Landsbanki - It's Rise and Fall
Since its establishment in 1885 Landsbanki has been instrumental in the economic development of business and industry in Iceland.
This Icelandic bank was established by the Icelandic parliament in hopes that it would boost monetary transactions and encourage the country’s early industries. At first the bank's operations were restricted by its limited financial capacity, but following the turn of the 20th century Icelandic society progressed and prospered. Landsbanki grew and developed with the nation.
In the 1920s Landsbanki became the largest of the Icelandic banks, and was made responsible for issuing its bank notes. This task was assigned to the Central Bank of Iceland in 1961 but Landsbanki continued to develop as a commercial bank.
With the liberalization of financial services in 1986 new opportunities became a reality and in 1997Landsbanki was incorporated as a limited-liability company. The ensuing privatization was finally concluded in 2003 when Samson Holdings became the main shareholder. Samson Holdings was owned by Bjorgolfur Thor Bjorgolfsson and his father. Landsbanki then operated as a privately owned bank, competing in a free market, with substantial international activities added to its traditional Icelandic operations.
Landsbanki soon positioned itself as Iceland's primary provider of general and specialized financial services to individuals, corporate entities and institutions. The bank held a market share of over 30% in all major business segments and has the country's most extensive branch network. At year-end 2006, Landsbankiprovided close to 40% of corporate lending in Iceland, and for around 60% of companies listed on the OMXIceland Stock Exchange, Landsbanki was their principal bank.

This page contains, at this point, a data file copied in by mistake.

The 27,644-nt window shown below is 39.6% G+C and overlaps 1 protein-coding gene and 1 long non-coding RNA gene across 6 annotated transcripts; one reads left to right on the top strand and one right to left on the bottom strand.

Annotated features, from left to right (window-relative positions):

On October 7, 2008 the Icelandic Financial Supervisory Authority took control of Landsbanki. A press release by the IFSA stated that all of Landsbanki's domestic branches, call centers, ATMs and internet operations would be open for business as usual, and that all domestic deposits were fully guaranteed. The Brithish response to this parlimentary intervention has been claimed to have braught down the remaining Icelandic banks.
A British newspaper, the Guardian, reported that the Icelandic government had moved quickly to use the sweeping powers granted by the Reykjavik parliament, the night before. The country’s financial regulator said that all “domestic deposits” were fully guaranteed but the next day the United Kingdom Chancellor of the Exchequer Alistair Darling announced that his government would foot the entire bill for British ICESAVEsavers, estimated at £4 billion, and that he was taking steps to freeze the assets of Landsbanki using the financial freezing-orders provisions of the Anti-terrorism, Crime and Security Act 2001.
Under the Landsbanki Freezing Order 2008, passed on 8 October 2008, Her Majesty's Treasury froze the assets of Landsbanki in the UK, and assets belonging to the Central Bank of Iceland, and theGovernment of Iceland relating to Landsbanki.
On 9 October 2008 the domestic, Icelandic branch was split off into the "Nýi (= new) Landsbanki" and on 27 October 2008 the inability to render payment of deposits was declared for the remaining parts ofLandsbanki.